Illegal fishing threatens Red Sea coral reefs
AP (Archive)
By EMAD ARAFA

RED SEA, Egypt: Illegal fishing in the Red Sea has threatened the preservation of its coral reefs, as contraband marine life sold as pharmaceuticals or aphrodisiacs reaches $1000 per kilogram, said ecologist Ahmed Ghalab.

Ghalab told Youm7 that “many brokers have begun buying and selling the Red Sea’s rare marine animals” and illegal fishing has grown profitable as the marine life is exported to Southeast Asian countries for use in pharmaceuticals or aphrodisiacs.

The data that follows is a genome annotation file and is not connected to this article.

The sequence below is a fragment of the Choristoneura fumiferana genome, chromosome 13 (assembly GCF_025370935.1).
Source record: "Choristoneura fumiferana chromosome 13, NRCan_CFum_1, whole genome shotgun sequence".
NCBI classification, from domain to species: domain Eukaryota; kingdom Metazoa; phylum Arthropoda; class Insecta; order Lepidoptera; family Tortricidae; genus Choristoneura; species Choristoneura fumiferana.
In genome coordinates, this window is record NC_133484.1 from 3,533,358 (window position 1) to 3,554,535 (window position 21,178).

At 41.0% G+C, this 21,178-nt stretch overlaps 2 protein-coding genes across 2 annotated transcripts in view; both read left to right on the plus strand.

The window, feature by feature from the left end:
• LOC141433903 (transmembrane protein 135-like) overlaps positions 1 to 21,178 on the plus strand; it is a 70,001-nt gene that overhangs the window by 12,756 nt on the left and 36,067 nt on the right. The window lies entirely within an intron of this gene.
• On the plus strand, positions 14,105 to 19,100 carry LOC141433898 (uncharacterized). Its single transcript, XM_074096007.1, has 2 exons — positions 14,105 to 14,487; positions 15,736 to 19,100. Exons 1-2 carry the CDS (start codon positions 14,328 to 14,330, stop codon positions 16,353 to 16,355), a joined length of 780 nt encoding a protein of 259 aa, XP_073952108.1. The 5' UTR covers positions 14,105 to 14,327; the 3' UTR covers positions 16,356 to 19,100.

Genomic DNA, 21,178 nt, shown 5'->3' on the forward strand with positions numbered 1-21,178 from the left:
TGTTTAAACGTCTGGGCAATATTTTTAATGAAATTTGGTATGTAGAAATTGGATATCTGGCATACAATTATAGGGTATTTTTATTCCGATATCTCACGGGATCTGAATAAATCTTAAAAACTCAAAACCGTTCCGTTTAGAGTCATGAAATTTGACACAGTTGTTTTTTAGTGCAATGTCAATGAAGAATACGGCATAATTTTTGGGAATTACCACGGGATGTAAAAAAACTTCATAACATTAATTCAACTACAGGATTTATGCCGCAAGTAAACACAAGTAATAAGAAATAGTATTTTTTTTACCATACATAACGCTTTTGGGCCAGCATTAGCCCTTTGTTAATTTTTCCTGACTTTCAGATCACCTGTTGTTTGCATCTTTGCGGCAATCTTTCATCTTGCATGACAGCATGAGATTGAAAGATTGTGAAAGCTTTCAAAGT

The biodiversity of the Rea Sea and its coral reefs is unique because of environmental differences, Ghalab said. Since rivers do not pour into the sea, its temperature and salinity provide unique types of growth and a high degree of transparency in the water, part of the attraction to the thousands of tourist who dive their every year.

Unfortunately, Ghalab said, both the rare biodiversity and consequently the tourism are under threat as larger quantities of marine life are smuggled out of the country.

Originally published in Youm7.  

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